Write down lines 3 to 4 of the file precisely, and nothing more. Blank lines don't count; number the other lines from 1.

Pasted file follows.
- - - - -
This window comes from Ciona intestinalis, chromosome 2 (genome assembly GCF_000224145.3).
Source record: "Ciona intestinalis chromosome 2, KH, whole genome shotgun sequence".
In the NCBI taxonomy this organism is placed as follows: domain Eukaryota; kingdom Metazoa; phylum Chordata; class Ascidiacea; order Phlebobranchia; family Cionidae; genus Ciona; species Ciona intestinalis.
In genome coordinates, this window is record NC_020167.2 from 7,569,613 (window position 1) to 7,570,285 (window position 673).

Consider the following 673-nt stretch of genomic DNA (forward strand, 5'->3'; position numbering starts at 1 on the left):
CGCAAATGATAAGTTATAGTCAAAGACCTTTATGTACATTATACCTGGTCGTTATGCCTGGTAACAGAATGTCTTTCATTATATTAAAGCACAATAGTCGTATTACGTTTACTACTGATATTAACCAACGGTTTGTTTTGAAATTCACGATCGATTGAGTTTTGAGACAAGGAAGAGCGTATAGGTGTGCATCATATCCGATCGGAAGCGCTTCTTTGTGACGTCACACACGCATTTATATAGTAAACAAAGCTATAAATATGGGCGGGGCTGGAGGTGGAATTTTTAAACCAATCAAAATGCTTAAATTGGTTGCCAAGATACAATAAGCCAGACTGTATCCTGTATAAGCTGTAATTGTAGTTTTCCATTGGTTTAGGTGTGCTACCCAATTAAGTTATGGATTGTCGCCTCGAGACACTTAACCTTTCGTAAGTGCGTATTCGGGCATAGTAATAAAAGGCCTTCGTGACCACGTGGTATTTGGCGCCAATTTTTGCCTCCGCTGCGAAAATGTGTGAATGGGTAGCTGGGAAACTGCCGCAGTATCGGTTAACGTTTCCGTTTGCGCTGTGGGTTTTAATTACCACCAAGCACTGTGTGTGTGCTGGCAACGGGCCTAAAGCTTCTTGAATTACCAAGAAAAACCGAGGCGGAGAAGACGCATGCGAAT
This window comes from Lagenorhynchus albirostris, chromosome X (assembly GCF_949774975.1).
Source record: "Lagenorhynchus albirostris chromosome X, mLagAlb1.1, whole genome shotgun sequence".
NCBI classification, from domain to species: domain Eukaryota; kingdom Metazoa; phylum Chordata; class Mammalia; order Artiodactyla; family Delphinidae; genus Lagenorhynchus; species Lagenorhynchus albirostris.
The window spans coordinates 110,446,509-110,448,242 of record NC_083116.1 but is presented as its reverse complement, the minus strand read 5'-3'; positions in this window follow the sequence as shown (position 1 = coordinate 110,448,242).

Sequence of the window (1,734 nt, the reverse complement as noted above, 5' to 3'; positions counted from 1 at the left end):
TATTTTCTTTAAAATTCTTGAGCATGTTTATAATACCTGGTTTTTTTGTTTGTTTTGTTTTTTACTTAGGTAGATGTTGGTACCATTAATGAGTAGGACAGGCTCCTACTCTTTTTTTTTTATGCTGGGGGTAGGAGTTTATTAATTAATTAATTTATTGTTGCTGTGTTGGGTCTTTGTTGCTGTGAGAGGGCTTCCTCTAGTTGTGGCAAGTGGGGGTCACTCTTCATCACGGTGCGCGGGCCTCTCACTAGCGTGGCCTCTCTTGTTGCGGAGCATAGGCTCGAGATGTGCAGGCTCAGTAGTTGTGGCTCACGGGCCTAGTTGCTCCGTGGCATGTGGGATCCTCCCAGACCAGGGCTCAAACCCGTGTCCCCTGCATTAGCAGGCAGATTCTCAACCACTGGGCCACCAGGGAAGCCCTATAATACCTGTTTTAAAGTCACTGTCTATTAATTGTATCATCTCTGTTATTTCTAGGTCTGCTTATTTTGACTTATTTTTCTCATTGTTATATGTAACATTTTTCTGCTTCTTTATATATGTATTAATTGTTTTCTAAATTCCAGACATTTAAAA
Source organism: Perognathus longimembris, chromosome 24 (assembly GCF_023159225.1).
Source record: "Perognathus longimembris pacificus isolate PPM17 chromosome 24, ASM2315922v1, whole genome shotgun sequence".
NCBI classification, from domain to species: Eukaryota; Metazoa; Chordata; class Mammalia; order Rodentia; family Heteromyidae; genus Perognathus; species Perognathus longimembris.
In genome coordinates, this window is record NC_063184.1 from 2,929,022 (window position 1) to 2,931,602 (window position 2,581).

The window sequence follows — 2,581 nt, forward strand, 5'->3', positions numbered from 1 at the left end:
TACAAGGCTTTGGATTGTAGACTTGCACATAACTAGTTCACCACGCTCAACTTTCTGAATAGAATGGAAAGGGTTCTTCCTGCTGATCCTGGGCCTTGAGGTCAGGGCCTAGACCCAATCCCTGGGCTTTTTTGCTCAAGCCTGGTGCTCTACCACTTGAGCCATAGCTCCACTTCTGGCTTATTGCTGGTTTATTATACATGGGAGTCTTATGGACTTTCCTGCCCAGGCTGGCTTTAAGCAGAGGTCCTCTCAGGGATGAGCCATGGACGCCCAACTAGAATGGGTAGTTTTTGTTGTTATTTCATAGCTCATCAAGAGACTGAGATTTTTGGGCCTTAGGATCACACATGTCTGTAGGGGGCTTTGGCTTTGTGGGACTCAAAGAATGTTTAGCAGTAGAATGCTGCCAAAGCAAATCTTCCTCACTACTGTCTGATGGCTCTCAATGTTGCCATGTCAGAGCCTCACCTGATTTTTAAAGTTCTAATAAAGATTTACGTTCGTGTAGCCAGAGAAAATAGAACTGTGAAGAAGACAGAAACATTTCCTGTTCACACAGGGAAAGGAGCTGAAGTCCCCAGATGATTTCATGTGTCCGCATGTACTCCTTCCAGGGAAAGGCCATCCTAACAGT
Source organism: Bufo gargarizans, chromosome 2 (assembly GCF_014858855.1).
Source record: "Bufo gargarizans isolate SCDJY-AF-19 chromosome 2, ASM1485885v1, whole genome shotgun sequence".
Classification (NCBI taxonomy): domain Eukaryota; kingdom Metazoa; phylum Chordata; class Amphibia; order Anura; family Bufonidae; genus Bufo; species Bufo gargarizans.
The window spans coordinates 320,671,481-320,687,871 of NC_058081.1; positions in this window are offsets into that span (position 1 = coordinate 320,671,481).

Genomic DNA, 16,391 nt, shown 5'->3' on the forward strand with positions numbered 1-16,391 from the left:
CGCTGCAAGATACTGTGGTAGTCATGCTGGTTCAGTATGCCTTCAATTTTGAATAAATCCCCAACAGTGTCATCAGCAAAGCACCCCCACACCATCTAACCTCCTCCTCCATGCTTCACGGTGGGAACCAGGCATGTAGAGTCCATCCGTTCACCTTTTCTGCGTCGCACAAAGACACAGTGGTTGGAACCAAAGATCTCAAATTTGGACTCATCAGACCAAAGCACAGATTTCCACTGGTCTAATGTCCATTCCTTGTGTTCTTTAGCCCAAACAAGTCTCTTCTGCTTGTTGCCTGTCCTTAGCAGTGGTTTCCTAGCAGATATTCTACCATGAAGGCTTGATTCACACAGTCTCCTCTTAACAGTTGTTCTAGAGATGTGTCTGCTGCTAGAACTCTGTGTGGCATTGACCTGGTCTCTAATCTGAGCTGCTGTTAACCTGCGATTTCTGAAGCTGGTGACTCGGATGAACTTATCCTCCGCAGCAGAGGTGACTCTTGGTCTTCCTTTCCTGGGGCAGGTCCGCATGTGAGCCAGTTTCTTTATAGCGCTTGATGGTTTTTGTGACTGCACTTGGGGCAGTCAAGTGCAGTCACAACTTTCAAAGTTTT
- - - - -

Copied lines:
In the NCBI taxonomy this organism is placed as follows: domain Eukaryota; kingdom Metazoa; phylum Chordata; class Ascidiacea; order Phlebobranchia; family Cionidae; genus Ciona; species Ciona intestinalis.
In genome coordinates, this window is record NC_020167.2 from 7,569,613 (window position 1) to 7,570,285 (window position 673).